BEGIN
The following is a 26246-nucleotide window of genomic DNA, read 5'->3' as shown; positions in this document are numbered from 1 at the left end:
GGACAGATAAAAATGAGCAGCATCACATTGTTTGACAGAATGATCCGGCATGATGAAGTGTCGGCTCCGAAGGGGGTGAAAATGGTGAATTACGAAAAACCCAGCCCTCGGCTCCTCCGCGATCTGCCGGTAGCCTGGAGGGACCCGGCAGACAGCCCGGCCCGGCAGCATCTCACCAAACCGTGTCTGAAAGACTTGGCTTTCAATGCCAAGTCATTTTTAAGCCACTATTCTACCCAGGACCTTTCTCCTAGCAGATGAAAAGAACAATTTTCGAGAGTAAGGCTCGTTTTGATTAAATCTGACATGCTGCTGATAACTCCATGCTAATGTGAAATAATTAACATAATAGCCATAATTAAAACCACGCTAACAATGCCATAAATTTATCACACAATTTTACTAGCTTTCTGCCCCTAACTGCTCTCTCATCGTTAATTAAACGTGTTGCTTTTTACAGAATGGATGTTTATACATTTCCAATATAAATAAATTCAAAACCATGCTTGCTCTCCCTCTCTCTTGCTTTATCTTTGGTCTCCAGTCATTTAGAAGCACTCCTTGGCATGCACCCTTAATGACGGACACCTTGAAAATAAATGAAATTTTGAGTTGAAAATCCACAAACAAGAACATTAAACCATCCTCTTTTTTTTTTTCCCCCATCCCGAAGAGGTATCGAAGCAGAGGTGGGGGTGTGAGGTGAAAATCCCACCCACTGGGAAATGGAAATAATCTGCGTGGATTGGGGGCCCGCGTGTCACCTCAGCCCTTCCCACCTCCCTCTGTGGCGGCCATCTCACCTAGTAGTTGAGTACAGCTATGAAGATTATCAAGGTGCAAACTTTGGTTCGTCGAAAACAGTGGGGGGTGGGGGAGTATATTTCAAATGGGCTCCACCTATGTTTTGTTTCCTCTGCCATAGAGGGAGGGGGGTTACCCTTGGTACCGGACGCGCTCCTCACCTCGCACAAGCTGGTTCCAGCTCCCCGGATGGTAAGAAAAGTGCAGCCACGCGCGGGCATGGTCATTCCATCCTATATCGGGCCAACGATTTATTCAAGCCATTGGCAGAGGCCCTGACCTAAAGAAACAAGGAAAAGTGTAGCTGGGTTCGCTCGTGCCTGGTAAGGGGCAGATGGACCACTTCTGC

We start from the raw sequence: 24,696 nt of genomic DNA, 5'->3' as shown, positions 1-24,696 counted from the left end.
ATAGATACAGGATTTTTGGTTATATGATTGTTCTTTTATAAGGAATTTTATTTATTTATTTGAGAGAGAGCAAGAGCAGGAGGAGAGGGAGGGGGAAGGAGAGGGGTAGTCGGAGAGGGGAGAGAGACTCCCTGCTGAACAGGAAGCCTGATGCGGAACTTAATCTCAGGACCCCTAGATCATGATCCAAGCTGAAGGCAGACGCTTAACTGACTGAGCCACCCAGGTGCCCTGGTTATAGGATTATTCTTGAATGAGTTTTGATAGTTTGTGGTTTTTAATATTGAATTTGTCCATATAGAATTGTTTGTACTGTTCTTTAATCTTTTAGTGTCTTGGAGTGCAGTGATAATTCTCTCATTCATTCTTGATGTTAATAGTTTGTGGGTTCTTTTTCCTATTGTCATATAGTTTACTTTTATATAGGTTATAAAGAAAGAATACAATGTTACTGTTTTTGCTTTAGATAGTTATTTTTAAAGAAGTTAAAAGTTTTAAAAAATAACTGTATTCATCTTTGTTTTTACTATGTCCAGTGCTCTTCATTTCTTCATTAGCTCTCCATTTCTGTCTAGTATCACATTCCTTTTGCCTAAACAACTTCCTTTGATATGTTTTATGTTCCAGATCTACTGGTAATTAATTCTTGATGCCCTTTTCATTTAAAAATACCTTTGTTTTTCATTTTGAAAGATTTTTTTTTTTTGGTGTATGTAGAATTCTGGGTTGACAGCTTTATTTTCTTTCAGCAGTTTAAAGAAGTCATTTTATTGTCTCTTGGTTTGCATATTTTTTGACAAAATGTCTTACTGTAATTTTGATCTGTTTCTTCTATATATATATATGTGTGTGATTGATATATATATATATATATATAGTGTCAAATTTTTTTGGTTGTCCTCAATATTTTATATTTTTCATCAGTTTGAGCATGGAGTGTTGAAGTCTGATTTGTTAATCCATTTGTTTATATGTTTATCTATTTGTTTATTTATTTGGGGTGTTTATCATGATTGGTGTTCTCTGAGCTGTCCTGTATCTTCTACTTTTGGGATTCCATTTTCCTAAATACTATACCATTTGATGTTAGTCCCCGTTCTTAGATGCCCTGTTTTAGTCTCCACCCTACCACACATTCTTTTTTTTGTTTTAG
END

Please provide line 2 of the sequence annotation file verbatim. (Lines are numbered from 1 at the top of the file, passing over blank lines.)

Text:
GGACAGATAAAAATGAGCAGCATCACATTGTTTGACAGAATGATCCGGCATGATGAAGTGTCGGCTCCGAAGGGGGTGAAAATGGTGAATTACGAAAAACCCAGCCCTCGGCTCCTCCGCGATCTGCCGGTAGCCTGGAGGGACCCGGCAGACAGCCCGGCCCGGCAGCATCTCACCAAACCGTGTCTGAAAGACTTGGCTTTCAATGCCAAGTCATTTTTAAGCCACTATTCTACCCAGGACCTTTCTCCTAGCAGATGAAAAGAACAATTTTCGAGAGTAAGGCTCGTTTTGATTAAATCTGACATGCTGCTGATAACTCCATGCTAATGTGAAATAATTAACATAATAGCCATAATTAAAACCACGCTAACAATGCCATAAATTTATCACACAATTTTACTAGCTTTCTGCCCCTAACTGCTCTCTCATCGTTAATTAAACGTGTTGCTTTTTACAGAATGGATGTTTATACATTTCCAATATAAATAAATTCAAAACCATGCTTGCTCTCCCTCTCTCTTGCTTTATCTTTGGTCTCCAGTCATTTAGAAGCACTCCTTGGCATGCACCCTTAATGACGGACACCTTGAAAATAAATGAAATTTTGAGTTGAAAATCCACAAACAAGAACATTAAACCATCCTCTTTTTTTTTTTCCCCCATCCCGAAGAGGTATCGAAGCAGAGGTGGGGGTGTGAGGTGAAAATCCCACCCACTGGGAAATGGAAATAATCTGCGTGGATTGGGGGCCCGCGTGTCACCTCAGCCCTTCCCACCTCCCTCTGTGGCGGCCATCTCACCTAGTAGTTGAGTACAGCTATGAAGATTATCAAGGTGCAAACTTTGGTTCGTCGAAAACAGTGGGGGGTGGGGGAGTATATTTCAAATGGGCTCCACCTATGTTTTGTTTCCTCTGCCATAGAGGGAGGGGGGTTACCCTTGGTACCGGACGCGCTCCTCACCTCGCACAAGCTGGTTCCAGCTCCCCGGATGGTAAGAAAAGTGCAGCCACGCGCGGGCATGGTCATTCCATCCTATATCGGGCCAACGATTTATTCAAGCCATTGGCAGAGGCCCTGACCTAAAGAAACAAGGAAAAGTGTAGCTGGGTTCGCTCGTGCCTGGTAAGGGGCAGATGGACCACTTCTGC